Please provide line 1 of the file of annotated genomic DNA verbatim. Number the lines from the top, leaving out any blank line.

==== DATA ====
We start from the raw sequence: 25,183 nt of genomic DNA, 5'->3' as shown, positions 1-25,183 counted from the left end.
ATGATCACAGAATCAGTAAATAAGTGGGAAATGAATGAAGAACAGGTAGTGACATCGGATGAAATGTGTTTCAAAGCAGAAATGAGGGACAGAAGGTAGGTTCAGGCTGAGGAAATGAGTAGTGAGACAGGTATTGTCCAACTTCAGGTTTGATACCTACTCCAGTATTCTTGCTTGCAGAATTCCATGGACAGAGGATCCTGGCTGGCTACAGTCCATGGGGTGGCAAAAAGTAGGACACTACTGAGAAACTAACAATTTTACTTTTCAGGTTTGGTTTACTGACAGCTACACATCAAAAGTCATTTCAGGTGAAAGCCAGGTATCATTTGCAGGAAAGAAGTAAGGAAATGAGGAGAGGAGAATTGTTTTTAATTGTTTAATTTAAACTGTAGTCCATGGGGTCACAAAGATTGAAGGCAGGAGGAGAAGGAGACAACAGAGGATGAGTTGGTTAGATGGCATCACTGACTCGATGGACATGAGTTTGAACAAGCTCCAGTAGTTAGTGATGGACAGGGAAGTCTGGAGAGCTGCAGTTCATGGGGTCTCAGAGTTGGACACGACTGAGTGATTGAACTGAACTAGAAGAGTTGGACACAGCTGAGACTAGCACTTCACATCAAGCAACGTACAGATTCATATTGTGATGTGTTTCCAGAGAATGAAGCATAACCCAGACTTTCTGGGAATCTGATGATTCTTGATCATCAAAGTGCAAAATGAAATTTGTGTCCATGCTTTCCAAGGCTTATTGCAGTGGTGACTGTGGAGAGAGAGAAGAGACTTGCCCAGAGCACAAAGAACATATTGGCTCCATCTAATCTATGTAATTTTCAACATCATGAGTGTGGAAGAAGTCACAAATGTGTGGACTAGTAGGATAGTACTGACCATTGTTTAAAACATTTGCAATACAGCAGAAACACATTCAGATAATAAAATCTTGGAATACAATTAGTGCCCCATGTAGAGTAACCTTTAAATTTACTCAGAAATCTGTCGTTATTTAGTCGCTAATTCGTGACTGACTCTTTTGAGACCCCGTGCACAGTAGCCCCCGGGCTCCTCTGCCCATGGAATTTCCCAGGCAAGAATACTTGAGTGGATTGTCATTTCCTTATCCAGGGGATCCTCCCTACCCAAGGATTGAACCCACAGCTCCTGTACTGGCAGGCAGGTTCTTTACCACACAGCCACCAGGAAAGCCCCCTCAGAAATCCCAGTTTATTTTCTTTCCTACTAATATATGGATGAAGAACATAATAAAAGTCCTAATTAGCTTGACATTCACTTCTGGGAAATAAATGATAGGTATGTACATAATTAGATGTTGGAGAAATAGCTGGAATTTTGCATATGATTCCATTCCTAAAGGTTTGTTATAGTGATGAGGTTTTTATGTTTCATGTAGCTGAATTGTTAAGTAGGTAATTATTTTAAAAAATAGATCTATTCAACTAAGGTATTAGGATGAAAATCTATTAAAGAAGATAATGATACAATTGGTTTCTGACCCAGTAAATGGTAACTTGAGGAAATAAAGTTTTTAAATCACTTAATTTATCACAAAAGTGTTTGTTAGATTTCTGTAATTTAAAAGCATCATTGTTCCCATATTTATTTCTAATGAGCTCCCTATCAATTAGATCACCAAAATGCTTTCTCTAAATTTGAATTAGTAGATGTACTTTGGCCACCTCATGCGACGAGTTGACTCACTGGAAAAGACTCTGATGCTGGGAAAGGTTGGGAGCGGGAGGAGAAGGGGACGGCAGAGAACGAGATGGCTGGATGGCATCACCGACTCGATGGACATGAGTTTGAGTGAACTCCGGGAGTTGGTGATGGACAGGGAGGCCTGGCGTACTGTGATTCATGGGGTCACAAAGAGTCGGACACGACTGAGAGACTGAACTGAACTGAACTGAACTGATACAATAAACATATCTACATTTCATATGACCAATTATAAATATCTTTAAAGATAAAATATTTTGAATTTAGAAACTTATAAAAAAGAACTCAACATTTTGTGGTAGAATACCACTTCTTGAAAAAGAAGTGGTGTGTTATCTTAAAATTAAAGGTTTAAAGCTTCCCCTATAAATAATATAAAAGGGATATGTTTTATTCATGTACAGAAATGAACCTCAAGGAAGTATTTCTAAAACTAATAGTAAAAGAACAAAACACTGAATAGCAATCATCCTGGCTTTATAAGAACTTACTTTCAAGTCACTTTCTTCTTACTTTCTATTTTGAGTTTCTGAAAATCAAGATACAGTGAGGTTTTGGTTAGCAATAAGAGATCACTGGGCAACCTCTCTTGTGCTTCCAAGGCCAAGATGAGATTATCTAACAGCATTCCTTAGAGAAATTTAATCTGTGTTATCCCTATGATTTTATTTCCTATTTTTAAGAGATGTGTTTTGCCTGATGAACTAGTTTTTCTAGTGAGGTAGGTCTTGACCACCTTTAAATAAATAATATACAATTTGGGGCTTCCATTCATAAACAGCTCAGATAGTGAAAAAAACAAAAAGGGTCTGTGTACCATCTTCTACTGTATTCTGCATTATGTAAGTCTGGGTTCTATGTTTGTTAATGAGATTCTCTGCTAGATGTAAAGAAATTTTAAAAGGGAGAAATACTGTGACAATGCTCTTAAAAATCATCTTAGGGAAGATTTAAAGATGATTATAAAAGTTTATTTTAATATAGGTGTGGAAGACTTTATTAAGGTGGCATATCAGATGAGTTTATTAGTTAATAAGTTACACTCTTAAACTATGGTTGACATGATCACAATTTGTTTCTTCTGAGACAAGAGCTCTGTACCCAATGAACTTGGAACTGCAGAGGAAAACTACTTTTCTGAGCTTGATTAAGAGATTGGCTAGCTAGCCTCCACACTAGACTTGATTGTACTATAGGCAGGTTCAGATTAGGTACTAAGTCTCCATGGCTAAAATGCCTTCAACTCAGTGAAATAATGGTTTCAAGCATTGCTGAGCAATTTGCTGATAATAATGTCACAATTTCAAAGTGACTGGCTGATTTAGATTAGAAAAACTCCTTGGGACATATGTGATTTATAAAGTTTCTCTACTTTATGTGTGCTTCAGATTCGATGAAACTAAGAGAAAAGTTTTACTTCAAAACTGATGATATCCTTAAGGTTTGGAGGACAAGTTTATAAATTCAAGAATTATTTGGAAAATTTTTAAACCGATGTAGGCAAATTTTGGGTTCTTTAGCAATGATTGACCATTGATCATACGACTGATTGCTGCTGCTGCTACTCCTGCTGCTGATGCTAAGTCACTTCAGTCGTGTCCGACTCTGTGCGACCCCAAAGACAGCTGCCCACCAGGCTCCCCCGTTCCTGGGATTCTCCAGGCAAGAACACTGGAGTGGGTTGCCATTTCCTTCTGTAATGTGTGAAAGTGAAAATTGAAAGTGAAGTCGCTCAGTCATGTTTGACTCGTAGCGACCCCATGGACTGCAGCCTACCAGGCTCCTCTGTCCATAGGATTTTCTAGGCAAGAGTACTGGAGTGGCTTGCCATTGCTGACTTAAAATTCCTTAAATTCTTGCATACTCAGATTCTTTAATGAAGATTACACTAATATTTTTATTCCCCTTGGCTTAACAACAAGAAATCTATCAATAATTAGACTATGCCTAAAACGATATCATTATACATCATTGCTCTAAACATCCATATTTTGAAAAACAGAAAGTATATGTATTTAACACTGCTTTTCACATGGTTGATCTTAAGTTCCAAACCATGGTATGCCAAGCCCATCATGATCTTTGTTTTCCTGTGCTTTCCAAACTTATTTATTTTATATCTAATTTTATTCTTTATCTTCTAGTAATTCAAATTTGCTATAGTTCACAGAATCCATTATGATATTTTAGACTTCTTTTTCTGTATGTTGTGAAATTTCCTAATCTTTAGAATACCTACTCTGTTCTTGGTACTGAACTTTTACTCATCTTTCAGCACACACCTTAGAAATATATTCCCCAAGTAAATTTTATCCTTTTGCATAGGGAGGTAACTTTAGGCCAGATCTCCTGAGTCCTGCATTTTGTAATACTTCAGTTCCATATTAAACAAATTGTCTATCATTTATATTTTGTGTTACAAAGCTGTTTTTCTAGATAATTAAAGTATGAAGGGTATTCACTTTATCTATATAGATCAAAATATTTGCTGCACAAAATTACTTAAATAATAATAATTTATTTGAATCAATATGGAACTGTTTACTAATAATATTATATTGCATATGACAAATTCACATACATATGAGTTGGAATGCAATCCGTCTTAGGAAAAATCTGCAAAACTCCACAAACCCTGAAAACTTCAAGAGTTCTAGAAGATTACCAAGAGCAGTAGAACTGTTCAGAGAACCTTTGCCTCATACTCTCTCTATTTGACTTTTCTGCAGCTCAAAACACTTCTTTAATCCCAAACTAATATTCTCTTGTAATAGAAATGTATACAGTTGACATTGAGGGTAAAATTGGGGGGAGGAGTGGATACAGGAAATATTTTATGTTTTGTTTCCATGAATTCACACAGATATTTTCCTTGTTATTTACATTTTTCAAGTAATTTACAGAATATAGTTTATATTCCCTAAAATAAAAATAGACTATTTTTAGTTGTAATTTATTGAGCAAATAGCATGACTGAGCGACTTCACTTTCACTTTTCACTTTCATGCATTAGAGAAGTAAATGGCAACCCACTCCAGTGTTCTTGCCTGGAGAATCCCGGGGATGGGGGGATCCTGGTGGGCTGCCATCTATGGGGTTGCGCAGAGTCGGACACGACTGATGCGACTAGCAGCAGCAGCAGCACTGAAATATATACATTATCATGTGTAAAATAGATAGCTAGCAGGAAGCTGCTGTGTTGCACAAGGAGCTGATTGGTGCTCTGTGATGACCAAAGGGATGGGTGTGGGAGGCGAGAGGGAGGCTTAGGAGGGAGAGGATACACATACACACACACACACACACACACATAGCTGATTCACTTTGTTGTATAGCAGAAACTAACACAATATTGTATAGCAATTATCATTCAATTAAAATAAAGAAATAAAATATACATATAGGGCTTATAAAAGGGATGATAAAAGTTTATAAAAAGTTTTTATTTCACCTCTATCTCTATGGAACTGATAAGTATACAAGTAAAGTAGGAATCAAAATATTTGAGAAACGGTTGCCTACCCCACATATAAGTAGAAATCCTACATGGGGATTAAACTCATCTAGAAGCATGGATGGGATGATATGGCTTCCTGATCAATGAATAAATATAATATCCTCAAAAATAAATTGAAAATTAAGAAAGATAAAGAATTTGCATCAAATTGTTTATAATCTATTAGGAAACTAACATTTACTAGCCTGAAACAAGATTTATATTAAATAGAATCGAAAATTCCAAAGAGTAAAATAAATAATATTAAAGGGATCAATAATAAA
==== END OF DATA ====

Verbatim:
We start from the raw sequence: 25,183 nt of genomic DNA, 5'->3' as shown, positions 1-25,183 counted from the left end.